Pardee Center Holds Conference on “Good News from Africa”
The Boston University Frederick S. Pardee Center for the Study of the Longer-Range Future held an all-day conference on ‘Good News from Africa’ as part of its Africa 2060 program of research. The conference was held on Friday, April 16, 2010 at the Boston Law School and brought together experts from a variety of fields and from across the world and an audience of nearly a hundred to discuss different aspects of Africa’s longer-range future.
The all-day conference featured four panels which focussed, respectively, on Social Development, on Markets and Economy, on Politics and Institutions, and on Society and Culture), a lunch keynote address, and a post-conference reception with African food and music.
In his opening remarks Prof. Adil Najam, the Director of the Pardee Center laid out the concept behind the conference and highlighted that the conference took a purposely broad and long-range view of Africa. He urged participants to take the future and the study of the future seriously in thinking about the things that can be done today to make Africa’s tomorrows better. Prof. Najam thanked the African Studies Center (ASC), the African Presidential Archives and Research Center (APARC) and the Global Health and Development Center (GHDC), all also at Boston University for collaborating in the design and organization of the conference. He highlighted the breadth and depth of African studies across all campuses of Boston University.
The first panel, on social development, was chaired by Prof. Jon Simon of the Boston University School of Public Health and Director of the Center for Global Health. Prof. Sable Dawit’s presentation focussed on the spread of peace studies education in Africa and analyzed the quality and number of such programs as an indicator of how educational institutions in Africa and taking on these issues. Prof. Richard Clapp, presenting on behalf of his South African colleague Dr. Leslie London, focused on pesticides and health challenges in South Africa. Dr. Nathan Eagle’s presentation looked at how cell phone technology has not just penetrated Africa but has become a major force for social good. He highlighted the potential of new technologies unleashing the entrepreneurial spirit of the continent.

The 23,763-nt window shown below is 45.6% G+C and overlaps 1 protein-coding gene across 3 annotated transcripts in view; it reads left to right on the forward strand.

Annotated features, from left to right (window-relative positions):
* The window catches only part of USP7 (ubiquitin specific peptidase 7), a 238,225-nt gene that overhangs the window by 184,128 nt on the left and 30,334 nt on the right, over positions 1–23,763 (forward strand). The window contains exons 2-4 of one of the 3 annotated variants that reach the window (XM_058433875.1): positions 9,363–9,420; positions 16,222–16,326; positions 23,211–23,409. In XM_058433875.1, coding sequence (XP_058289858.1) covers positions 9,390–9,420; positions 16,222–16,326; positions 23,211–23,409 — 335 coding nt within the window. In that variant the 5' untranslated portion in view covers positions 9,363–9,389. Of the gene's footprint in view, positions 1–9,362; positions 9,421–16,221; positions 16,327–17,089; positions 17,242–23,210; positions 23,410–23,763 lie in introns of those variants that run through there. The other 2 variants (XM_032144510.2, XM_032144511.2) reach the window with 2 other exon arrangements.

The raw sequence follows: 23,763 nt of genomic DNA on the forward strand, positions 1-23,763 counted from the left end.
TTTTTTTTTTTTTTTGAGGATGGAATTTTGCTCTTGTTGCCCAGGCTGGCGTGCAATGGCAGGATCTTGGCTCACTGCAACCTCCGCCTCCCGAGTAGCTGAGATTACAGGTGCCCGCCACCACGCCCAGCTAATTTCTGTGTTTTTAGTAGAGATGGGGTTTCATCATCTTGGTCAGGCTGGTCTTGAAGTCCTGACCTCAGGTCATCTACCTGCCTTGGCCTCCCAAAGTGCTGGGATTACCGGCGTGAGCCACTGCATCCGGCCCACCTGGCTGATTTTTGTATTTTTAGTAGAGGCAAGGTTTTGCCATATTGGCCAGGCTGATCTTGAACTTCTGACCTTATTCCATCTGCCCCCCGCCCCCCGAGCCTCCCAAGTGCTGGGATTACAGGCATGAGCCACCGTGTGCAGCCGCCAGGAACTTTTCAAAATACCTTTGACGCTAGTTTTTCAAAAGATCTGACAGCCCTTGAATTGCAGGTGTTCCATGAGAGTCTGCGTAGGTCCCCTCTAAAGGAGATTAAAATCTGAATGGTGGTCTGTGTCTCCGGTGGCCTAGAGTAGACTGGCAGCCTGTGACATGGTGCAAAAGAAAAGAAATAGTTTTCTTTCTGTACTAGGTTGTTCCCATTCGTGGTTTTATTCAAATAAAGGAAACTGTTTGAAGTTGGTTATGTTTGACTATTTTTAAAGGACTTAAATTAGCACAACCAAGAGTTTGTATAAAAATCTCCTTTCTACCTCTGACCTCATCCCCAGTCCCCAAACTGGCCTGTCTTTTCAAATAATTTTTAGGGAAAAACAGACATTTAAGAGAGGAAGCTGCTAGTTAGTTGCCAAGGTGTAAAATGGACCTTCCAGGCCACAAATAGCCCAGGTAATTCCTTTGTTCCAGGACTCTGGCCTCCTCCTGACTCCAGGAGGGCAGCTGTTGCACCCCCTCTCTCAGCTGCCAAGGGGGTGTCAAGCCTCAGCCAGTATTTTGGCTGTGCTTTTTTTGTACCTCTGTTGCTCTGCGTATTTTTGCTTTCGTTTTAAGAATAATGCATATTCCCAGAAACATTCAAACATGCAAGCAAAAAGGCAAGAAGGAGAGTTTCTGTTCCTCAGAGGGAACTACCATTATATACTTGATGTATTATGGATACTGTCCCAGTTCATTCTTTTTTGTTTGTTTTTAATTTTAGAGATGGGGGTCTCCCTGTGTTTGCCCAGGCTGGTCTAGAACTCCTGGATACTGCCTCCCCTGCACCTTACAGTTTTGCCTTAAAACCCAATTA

The second panel, on economy and markets, was chaired by Prof. Jim McCann of the Boston University History Department and a Pardee Center Faculty Fellow. It began with a rousing presentation from Prof. Vijay Mahajan based on his book Rising Africa. He was followed by Prof. Margaret McMillan who looked at the local economic dynamics that are propelling growth in Africa. Dr. Julius Kariuki, Post-Doc Research Fellow at the Pardee Center, presented his recent Pardee Center paper on how perceptions about Africa have changed over time. The final presentation was from Prof. Harounan Kazianga who looked at challenges in agriculture, especially in Burkina Faso.